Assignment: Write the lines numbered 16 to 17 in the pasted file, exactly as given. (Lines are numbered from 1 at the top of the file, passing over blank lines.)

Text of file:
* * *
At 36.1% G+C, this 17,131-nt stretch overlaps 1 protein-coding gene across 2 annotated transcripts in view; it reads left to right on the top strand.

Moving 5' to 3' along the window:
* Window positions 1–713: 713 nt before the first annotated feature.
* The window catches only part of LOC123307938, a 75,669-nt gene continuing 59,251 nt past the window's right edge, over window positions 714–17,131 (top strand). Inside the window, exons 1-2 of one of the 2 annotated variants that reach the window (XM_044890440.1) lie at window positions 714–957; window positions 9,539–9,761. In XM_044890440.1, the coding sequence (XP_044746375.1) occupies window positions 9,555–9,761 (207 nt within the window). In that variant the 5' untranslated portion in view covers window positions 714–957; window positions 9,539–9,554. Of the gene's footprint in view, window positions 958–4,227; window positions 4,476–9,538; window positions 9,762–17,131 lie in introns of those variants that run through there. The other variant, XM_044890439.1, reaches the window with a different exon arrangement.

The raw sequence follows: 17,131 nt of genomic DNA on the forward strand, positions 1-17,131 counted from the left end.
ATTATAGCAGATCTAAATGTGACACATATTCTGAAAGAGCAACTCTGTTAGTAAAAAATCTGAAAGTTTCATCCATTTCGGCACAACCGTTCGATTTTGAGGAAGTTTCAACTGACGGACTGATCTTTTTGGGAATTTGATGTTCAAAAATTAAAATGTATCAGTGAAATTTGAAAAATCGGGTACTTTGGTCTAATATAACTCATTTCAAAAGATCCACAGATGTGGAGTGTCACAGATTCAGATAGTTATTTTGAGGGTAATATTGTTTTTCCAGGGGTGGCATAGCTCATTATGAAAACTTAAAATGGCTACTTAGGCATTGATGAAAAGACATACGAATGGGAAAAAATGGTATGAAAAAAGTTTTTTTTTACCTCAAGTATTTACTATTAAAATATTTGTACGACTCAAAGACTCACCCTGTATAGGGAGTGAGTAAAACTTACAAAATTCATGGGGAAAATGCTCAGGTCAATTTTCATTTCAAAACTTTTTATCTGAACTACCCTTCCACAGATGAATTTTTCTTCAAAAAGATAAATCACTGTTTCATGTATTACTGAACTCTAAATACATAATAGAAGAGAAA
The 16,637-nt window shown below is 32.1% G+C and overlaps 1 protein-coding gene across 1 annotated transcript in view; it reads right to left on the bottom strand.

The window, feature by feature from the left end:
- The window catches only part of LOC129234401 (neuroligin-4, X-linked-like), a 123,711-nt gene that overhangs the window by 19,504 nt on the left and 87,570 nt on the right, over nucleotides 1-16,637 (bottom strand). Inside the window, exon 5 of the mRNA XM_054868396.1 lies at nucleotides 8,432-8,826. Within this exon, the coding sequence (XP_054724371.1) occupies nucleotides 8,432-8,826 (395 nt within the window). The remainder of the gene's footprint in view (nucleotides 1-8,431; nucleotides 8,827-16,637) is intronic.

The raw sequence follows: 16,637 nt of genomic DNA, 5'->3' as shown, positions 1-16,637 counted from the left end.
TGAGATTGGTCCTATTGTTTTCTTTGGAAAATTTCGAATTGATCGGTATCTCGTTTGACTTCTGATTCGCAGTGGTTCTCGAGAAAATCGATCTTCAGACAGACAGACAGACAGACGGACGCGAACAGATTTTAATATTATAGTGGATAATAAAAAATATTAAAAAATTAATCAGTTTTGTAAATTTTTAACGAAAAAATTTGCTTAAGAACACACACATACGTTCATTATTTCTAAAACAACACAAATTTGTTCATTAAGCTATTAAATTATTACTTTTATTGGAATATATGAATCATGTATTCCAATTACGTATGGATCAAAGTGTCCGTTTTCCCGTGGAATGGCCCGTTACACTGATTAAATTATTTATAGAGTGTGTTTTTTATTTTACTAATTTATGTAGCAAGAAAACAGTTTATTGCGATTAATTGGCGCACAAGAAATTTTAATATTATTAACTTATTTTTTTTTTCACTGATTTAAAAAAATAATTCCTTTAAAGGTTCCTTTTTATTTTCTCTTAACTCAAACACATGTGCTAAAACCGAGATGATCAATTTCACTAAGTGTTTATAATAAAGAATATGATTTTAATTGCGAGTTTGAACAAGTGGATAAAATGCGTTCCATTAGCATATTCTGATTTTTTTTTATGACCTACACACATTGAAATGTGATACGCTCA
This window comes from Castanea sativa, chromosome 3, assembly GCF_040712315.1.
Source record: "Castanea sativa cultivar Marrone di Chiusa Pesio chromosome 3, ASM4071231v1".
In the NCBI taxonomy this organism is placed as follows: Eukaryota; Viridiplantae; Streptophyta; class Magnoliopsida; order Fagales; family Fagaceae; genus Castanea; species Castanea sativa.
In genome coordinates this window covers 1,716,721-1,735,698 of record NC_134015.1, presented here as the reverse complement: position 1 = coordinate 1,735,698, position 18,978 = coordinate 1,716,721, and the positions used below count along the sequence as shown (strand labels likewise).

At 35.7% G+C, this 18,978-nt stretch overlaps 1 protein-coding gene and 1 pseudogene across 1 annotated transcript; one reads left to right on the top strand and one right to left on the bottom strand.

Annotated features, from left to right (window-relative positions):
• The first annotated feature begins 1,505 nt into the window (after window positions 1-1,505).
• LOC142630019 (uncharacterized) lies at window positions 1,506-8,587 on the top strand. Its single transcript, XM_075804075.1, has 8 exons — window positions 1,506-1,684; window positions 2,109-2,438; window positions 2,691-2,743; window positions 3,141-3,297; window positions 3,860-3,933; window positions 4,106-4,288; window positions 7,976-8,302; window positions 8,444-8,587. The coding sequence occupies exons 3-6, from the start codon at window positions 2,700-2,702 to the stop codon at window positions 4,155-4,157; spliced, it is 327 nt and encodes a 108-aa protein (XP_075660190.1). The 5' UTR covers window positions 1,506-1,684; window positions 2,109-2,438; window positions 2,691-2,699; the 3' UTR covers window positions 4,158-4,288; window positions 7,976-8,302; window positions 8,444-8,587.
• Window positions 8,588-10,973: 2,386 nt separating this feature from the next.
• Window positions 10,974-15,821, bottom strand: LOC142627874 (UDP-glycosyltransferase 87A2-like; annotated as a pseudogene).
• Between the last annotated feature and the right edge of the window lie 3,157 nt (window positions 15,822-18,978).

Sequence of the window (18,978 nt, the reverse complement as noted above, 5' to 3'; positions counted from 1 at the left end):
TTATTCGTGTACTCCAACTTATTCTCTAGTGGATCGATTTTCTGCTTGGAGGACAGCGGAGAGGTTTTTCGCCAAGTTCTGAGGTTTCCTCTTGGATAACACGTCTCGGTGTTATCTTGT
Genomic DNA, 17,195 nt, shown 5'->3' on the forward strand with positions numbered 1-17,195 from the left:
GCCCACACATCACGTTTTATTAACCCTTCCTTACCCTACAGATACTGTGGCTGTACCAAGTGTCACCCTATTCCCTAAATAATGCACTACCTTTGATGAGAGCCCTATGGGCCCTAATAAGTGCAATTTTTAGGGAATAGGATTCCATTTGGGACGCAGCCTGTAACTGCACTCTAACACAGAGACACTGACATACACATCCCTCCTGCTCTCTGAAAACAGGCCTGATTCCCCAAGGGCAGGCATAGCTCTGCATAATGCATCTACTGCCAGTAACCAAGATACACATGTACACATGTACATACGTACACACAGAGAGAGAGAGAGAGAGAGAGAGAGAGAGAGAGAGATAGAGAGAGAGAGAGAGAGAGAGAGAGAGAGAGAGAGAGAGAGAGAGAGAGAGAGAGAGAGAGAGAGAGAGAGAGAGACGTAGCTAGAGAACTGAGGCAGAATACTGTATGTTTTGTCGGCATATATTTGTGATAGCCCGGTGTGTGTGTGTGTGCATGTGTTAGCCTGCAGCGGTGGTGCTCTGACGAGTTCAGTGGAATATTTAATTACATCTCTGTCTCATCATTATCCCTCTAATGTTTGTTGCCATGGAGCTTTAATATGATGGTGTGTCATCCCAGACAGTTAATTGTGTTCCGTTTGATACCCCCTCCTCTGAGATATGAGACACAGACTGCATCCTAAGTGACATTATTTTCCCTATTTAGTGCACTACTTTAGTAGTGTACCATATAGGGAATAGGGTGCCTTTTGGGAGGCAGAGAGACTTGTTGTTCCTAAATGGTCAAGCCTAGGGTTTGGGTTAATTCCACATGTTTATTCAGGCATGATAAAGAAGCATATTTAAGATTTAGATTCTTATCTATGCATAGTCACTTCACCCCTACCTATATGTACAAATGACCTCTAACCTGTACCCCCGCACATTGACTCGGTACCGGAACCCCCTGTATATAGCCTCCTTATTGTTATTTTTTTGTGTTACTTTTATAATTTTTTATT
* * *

At 35.7% G+C, this 18,978-nt stretch overlaps 1 protein-coding gene and 1 pseudogene across 1 annotated transcript; one reads left to right on the top strand and one right to left on the bottom strand.

Annotated features, from left to right (window-relative positions):